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Matthew Mitchell and his boyfriend, Rodraco Ealey, were headed to their jobs at the Capitol Plaza in Montpelier last July when their car broke down. They called their boss, who offered to pick them up. But they declined, wanting to deal with their car situation first.
The two sides dispute what happened next: Their boss says they quit; Mitchell says they were fired, which would entitle them to unemployment benefits. Mitchell and Ealey applied and received a combined $13,000 until October.
Soon after, a judge reviewed their case and sided with their boss. Those who quit their jobs aren't eligible for unemployment. Now the state wants every penny back.
"I'm constantly on edge. It takes me a while to fall asleep," Mitchell said. "We're on the verge of selling what little we have and — I don't know. I try not to think about it every day. It gives me too much anxiety."
Mitchell and Ealey are two of hundreds, maybe thousands, of Vermonters who have been told they must repay unemployment benefits the state thinks they received in error. The retroactive determinations often occur because the department, the applicant or the employer erred somewhere in the filing process.
While the Vermont Department of Labor has reported an uptick in fraudulent behavior during the pandemic, the vast majority of Vermont's overpayment cases involve honest mistakes, legal advocates say, and many bills are forgiven. But those that aren't can result in thousands of dollars of debt.
"People have no idea [it's coming], and they can't plan for it," said Kelli Kazmarski, an attorney with Vermont Legal Aid, a nonprofit that mainly serves low-income and working-class clients. "It's devastating for folks to get these notices."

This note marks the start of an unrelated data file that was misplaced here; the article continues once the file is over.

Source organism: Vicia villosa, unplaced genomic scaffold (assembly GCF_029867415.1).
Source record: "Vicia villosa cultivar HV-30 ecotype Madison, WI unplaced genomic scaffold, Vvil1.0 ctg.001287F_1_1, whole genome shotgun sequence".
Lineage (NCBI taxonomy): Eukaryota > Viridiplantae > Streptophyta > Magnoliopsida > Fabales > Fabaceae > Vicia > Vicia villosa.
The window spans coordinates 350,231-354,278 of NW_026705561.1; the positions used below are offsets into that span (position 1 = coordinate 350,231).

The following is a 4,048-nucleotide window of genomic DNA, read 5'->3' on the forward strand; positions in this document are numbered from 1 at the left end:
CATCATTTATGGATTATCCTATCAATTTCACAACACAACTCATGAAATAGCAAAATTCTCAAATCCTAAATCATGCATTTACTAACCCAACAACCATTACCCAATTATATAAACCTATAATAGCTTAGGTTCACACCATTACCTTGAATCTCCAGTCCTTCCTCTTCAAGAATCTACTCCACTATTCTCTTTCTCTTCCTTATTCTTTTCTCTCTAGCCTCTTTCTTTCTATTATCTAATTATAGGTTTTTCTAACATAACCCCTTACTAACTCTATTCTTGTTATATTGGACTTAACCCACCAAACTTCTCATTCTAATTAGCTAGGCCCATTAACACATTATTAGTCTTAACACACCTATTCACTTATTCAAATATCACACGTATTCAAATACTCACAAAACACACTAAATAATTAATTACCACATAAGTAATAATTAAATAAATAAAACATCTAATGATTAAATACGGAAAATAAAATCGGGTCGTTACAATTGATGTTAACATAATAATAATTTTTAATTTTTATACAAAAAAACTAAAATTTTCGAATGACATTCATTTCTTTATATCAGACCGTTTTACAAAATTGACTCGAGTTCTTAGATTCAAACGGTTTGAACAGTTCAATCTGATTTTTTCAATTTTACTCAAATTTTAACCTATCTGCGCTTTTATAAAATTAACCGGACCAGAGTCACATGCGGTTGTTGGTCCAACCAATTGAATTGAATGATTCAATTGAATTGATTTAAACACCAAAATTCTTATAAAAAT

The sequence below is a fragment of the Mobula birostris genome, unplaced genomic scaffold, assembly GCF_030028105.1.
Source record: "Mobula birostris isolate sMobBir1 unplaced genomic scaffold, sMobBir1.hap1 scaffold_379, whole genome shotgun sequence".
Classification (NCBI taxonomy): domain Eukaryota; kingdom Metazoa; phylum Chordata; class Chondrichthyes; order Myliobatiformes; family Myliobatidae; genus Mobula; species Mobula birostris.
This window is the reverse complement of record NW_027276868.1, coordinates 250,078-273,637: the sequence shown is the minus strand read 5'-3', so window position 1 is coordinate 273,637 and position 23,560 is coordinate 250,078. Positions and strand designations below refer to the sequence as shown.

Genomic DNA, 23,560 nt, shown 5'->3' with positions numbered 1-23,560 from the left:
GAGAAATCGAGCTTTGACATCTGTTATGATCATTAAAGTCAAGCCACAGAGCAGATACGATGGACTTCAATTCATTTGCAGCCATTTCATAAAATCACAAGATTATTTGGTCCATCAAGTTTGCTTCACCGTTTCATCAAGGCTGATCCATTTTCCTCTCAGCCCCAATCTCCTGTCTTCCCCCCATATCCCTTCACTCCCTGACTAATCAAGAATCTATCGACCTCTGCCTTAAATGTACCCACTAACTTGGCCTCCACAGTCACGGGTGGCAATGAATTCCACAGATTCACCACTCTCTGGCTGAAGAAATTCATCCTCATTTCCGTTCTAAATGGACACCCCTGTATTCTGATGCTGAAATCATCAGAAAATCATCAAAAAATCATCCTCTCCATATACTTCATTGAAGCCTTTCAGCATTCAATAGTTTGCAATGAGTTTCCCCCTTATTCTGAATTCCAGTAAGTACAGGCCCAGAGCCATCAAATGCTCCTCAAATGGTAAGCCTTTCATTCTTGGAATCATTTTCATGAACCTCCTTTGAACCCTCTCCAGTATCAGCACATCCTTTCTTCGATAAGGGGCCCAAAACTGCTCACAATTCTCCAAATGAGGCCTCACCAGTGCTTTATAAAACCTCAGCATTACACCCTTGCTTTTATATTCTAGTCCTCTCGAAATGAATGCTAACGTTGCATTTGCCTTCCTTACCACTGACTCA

Overpayments have spiked during the pandemic as jobless claims surged nationwide. Last fall, Texas sought to recover $214 million from 260,000 claimants; Colorado reported 29,000 overpayment cases; and Ohio said it overpaid more than a quarter of those approved for a federal pandemic program — about 162,000 people in total.
The extent of Vermont's problem is far murkier: Of the 100,000 people who filed for unemployment last year, the state has no idea how many people it's told to pay it back. Nor can the state say how much money is at stake, nor how many overpayments it has waived. That's because the labor department has never tracked that information and says it does not have the staffing nor technological resources to do so now.
"In [other] states, it may be as easy as running a query or a report and pulling a data point, but we don't have that capability," Labor Commissioner Mike Harrington told Seven Days last Friday. His department has a decades-old computer system and, prior to the pandemic, ran one of the smallest unemployment programs in the country. "We would literally be pulling staff off of processing benefits and deciding that claimants should wait longer for benefits in order for us to be able to provide this information."
The pandemic had already exposed staffing and technology issues at the labor department. Unemployment claims took weeks to process last spring as thousands of people were suddenly laid off. And state leaders are still dealing with the fallout of a disastrous mailing mishap that sent the wrong 1099 tax forms to tens of thousands of people last month, a mix-up that exposed Social Security numbers and other personal information.